For many people, home mortgage interest is the most important tax deduction they take.
It’s not the only type of deductible interest, however. If you look a little further, you may find other types of interest that can save money on your tax return.
It’s important to know not only what interest you can deduct, but where on your return you’ll get the most benefit from the deduction.
Take a look at these four different ways.
Mortgage interest deduction
When you take out a mortgage to buy a home to live in, the interest you pay on that mortgage is usually deductible.
If you refinance or take out a second mortgage, there’s a good chance you can deduct all the interest on those loans, too.
You can even deduct interest on your second home, if you have one.
Your “second home” can be a beach house or cabin in the woods – if you’re so lucky. But it can also be a mobile home, house trailer, boat, or similar property that has sleeping, cooking and toilet facilities.
However, in some cases, deductions on the property are limited.
For example, home acquisition debt is the mortgage you took out to buy or refinance the home. Any interest on that amount up to a $1,000,000 ($500,000 if married filing separately) can be deducted.
But, if you take cash out when you refinance your home and do not use that money to buy, build, or improve your home, you may have to treat it as home equity debt.
For home equity debt or other loans taken out after you own a property, interest on a balance up to $100,000 ($50,000 if married filing separately) is deductible.
Home office expenses
If you take a home office deduction, you can include part of your home mortgage expenses in that amount.
While home mortgage interest can be deducted on Schedule A, that may not be the best use of the deduction. In many cases, taking it as a business expense is a better deal.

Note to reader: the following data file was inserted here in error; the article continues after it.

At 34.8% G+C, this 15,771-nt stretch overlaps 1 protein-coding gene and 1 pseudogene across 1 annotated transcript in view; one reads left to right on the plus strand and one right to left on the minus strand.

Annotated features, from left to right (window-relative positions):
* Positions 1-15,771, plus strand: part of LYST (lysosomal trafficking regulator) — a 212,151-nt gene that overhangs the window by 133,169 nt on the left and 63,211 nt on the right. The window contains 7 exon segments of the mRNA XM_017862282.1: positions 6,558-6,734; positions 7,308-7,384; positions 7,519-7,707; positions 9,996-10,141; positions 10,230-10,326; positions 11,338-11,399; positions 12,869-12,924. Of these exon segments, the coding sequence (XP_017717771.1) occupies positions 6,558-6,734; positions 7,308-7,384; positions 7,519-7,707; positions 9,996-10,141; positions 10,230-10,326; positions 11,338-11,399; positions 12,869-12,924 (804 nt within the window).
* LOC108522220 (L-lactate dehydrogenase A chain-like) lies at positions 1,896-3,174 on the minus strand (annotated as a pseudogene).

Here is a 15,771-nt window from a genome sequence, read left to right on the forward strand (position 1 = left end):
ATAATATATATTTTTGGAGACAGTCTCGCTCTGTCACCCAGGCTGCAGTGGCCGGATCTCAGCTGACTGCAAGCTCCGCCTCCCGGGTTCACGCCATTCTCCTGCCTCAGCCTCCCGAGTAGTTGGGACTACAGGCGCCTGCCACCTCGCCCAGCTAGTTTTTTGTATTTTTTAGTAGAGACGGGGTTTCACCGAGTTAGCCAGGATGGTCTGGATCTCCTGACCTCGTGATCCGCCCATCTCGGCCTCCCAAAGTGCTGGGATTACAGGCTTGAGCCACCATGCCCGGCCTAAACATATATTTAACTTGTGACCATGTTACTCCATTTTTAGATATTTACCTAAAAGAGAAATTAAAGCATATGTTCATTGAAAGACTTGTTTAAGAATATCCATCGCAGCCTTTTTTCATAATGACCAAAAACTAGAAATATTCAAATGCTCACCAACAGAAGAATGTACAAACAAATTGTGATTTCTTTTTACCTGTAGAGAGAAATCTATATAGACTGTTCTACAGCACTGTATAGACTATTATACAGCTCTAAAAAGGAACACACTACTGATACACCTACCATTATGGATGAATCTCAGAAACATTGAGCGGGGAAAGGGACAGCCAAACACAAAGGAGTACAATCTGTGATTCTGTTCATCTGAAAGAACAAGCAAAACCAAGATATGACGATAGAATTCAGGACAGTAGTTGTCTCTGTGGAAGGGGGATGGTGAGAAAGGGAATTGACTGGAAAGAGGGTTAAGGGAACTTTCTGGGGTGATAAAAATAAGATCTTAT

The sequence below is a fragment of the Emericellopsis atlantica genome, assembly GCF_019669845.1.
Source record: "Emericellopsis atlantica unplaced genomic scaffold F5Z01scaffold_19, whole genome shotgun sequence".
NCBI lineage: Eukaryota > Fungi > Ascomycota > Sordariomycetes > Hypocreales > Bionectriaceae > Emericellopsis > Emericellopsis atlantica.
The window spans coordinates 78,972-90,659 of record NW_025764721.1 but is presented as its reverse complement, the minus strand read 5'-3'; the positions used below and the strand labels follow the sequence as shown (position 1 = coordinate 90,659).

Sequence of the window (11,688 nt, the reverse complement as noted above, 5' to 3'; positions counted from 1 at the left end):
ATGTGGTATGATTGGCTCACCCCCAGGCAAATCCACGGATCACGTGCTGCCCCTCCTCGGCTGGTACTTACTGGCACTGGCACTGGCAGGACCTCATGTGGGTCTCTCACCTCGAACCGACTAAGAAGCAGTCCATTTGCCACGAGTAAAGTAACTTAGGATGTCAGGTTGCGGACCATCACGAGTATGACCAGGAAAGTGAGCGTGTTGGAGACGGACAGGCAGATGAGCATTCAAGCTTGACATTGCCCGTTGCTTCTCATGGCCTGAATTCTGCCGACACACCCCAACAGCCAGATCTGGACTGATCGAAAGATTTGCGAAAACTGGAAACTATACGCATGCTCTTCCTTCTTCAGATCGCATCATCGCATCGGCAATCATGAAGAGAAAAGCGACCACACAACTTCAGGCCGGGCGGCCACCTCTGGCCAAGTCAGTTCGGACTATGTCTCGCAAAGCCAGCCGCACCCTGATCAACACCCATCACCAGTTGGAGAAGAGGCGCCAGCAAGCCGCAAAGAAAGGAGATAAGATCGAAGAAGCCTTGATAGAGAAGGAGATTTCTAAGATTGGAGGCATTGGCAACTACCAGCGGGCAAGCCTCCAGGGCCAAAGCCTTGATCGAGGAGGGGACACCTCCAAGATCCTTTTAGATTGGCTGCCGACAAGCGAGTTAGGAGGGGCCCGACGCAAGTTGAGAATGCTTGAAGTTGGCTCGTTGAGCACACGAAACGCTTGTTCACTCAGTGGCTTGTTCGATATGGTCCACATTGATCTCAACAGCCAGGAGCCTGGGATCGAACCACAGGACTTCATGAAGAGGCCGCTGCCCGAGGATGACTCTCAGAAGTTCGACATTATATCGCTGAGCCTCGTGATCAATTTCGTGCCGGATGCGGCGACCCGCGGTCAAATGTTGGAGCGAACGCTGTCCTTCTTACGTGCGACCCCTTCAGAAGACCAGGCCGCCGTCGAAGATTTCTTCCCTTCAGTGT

Adding to your total itemized deductions lowers your business taxable income.
If you borrow money to make investments, you may be able to take a deduction for your interest expenses.
You cannot deduct more investment interest expense than you have in net investment income in any year. But, you can carry forward any excess investment interest expense to another year.
In addition, you can’t deduct interest on money you borrowed to invest in passive activities, in straddles or in tax-free securities as investment interest expenses.
If you borrow money and use a portion for personal reasons, you must divide the debt between personal and investment.
Deduct any investment interest expenses with other miscellaneous itemized deductions on Schedule A.
Your total miscellaneous itemized deductions are deductible to the extent they exceed 2 percent of your adjusted gross income.
Always report expenses related to your business with the business activity on your tax return.
For example, report mortgage interest on a house on Schedule E with your rental activity.
Additionally, deduct any interest expenses on a business loan or credit card with your business activity.
Generally, it’s more beneficial to deduct interest expenses with your business activity because business interest reduces your adjusted gross income and your income subject to self-employment tax.